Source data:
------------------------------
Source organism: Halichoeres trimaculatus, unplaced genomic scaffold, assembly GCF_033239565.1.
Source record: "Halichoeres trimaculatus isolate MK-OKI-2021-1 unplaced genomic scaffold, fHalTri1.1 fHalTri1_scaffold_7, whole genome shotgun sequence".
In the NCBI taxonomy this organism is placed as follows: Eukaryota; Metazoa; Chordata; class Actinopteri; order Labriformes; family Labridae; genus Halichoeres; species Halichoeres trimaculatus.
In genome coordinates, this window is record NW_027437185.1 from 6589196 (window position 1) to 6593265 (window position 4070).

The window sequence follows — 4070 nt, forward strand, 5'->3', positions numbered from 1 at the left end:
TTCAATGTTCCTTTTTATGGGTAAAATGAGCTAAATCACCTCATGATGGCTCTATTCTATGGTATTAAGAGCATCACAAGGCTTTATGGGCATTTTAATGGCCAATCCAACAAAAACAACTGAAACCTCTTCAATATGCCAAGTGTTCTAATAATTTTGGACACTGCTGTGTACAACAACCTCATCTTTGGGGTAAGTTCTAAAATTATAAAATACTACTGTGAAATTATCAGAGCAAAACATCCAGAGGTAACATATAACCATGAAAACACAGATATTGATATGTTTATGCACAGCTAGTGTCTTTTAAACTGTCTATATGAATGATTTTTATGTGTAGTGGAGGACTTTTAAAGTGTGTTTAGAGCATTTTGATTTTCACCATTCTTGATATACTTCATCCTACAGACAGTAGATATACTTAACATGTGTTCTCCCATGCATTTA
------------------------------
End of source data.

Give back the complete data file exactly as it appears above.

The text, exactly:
Source organism: Halichoeres trimaculatus, unplaced genomic scaffold, assembly GCF_033239565.1.
Source record: "Halichoeres trimaculatus isolate MK-OKI-2021-1 unplaced genomic scaffold, fHalTri1.1 fHalTri1_scaffold_7, whole genome shotgun sequence".
In the NCBI taxonomy this organism is placed as follows: Eukaryota; Metazoa; Chordata; class Actinopteri; order Labriformes; family Labridae; genus Halichoeres; species Halichoeres trimaculatus.
In genome coordinates, this window is record NW_027437185.1 from 6589196 (window position 1) to 6593265 (window position 4070).

The window sequence follows — 4070 nt, forward strand, 5'->3', positions numbered from 1 at the left end:
TTCAATGTTCCTTTTTATGGGTAAAATGAGCTAAATCACCTCATGATGGCTCTATTCTATGGTATTAAGAGCATCACAAGGCTTTATGGGCATTTTAATGGCCAATCCAACAAAAACAACTGAAACCTCTTCAATATGCCAAGTGTTCTAATAATTTTGGACACTGCTGTGTACAACAACCTCATCTTTGGGGTAAGTTCTAAAATTATAAAATACTACTGTGAAATTATCAGAGCAAAACATCCAGAGGTAACATATAACCATGAAAACACAGATATTGATATGTTTATGCACAGCTAGTGTCTTTTAAACTGTCTATATGAATGATTTTTATGTGTAGTGGAGGACTTTTAAAGTGTGTTTAGAGCATTTTGATTTTCACCATTCTTGATATACTTCATCCTACAGACAGTAGATATACTTAACATGTGTTCTCCCATGCATTTA